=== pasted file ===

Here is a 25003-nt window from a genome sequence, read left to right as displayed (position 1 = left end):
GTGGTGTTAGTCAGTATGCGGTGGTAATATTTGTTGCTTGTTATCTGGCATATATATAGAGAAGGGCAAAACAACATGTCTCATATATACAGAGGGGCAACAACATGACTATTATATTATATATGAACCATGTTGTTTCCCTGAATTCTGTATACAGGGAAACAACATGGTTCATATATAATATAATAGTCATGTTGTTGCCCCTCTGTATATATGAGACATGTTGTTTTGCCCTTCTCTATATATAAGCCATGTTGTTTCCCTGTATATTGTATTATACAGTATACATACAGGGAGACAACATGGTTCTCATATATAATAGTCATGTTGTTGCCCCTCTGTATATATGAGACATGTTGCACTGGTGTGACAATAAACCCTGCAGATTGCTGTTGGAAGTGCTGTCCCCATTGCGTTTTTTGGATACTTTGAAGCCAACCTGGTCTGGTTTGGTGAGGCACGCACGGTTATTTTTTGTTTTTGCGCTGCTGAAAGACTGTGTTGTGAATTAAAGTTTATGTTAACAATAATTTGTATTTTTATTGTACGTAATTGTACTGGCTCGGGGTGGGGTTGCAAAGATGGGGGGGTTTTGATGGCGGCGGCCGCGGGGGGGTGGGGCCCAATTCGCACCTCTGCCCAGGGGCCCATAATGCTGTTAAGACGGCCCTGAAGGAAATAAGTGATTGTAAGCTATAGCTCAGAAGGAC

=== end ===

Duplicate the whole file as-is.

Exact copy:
Here is a 25003-nt window from a genome sequence, read left to right as displayed (position 1 = left end):
GTGGTGTTAGTCAGTATGCGGTGGTAATATTTGTTGCTTGTTATCTGGCATATATATAGAGAAGGGCAAAACAACATGTCTCATATATACAGAGGGGCAACAACATGACTATTATATTATATATGAACCATGTTGTTTCCCTGAATTCTGTATACAGGGAAACAACATGGTTCATATATAATATAATAGTCATGTTGTTGCCCCTCTGTATATATGAGACATGTTGTTTTGCCCTTCTCTATATATAAGCCATGTTGTTTCCCTGTATATTGTATTATACAGTATACATACAGGGAGACAACATGGTTCTCATATATAATAGTCATGTTGTTGCCCCTCTGTATATATGAGACATGTTGCACTGGTGTGACAATAAACCCTGCAGATTGCTGTTGGAAGTGCTGTCCCCATTGCGTTTTTTGGATACTTTGAAGCCAACCTGGTCTGGTTTGGTGAGGCACGCACGGTTATTTTTTGTTTTTGCGCTGCTGAAAGACTGTGTTGTGAATTAAAGTTTATGTTAACAATAATTTGTATTTTTATTGTACGTAATTGTACTGGCTCGGGGTGGGGTTGCAAAGATGGGGGGGTTTTGATGGCGGCGGCCGCGGGGGGGTGGGGCCCAATTCGCACCTCTGCCCAGGGGCCCATAATGCTGTTAAGACGGCCCTGAAGGAAATAAGTGATTGTAAGCTATAGCTCAGAAGGAC